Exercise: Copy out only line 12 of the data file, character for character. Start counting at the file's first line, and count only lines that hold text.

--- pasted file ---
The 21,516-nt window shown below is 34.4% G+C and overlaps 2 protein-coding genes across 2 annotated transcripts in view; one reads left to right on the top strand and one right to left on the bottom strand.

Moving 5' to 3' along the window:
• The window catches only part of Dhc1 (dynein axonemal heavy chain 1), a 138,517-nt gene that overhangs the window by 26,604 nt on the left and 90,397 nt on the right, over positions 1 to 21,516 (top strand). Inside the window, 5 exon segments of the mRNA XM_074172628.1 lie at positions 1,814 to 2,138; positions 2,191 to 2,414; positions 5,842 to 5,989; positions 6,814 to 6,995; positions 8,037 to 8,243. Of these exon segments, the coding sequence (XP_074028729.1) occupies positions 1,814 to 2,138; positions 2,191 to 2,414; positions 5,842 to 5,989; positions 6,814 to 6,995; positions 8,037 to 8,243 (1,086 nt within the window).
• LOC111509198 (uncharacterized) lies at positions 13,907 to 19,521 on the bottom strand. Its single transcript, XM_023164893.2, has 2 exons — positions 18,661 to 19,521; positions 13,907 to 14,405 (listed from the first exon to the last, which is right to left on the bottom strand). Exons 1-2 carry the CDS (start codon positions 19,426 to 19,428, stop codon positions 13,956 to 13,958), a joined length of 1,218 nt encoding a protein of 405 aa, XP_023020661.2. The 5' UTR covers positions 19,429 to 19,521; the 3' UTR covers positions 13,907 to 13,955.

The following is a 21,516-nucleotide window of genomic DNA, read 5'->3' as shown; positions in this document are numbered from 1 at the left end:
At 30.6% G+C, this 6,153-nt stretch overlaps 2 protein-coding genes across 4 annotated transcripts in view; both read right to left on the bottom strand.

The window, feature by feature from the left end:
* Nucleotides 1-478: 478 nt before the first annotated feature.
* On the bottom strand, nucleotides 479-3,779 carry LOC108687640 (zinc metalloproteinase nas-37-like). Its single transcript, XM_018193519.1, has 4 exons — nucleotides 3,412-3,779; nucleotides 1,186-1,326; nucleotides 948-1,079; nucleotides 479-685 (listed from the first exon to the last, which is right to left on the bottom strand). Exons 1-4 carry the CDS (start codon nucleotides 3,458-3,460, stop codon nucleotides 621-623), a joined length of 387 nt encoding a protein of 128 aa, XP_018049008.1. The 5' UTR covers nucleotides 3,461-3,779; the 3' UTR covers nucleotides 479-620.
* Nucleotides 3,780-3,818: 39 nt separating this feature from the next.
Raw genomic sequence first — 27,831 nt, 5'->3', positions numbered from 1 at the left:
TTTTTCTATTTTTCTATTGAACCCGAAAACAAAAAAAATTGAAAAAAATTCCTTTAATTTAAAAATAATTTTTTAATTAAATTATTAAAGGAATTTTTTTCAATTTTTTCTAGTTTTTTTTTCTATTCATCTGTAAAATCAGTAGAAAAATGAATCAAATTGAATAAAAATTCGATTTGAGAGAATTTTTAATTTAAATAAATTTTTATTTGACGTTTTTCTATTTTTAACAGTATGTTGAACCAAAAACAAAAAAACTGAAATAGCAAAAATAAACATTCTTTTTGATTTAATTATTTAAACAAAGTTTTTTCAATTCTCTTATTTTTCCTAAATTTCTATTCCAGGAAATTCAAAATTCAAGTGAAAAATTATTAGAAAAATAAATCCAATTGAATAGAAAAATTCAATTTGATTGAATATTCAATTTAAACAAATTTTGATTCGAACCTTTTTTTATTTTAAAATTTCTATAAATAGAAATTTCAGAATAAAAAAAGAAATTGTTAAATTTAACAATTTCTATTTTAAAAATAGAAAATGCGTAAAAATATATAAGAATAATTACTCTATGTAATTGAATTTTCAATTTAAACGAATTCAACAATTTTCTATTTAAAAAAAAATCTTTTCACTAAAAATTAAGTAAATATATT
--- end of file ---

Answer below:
TTTTTCTATTTTTCTATTGAACCCGAAAACAAAAAAAATTGAAAAAAATTCCTTTAATTTAAAAATAATTTTTTAATTAAATTATTAAAGGAATTTTTTTCAATTTTTTCTAGTTTTTTTTTCTATTCATCTGTAAAATCAGTAGAAAAATGAATCAAATTGAATAAAAATTCGATTTGAGAGAATTTTTAATTTAAATAAATTTTTATTTGACGTTTTTCTATTTTTAACAGTATGTTGAACCAAAAACAAAAAAACTGAAATAGCAAAAATAAACATTCTTTTTGATTTAATTATTTAAACAAAGTTTTTTCAATTCTCTTATTTTTCCTAAATTTCTATTCCAGGAAATTCAAAATTCAAGTGAAAAATTATTAGAAAAATAAATCCAATTGAATAGAAAAATTCAATTTGATTGAATATTCAATTTAAACAAATTTTGATTCGAACCTTTTTTTATTTTAAAATTTCTATAAATAGAAATTTCAGAATAAAAAAAGAAATTGTTAAATTTAACAATTTCTATTTTAAAAATAGAAAATGCGTAAAAATATATAAGAATAATTACTCTATGTAATTGAATTTTCAATTTAAACGAATTCAACAATTTTCTATTTAAAAAAAAATCTTTTCACTAAAAATTAAGTAAATATATT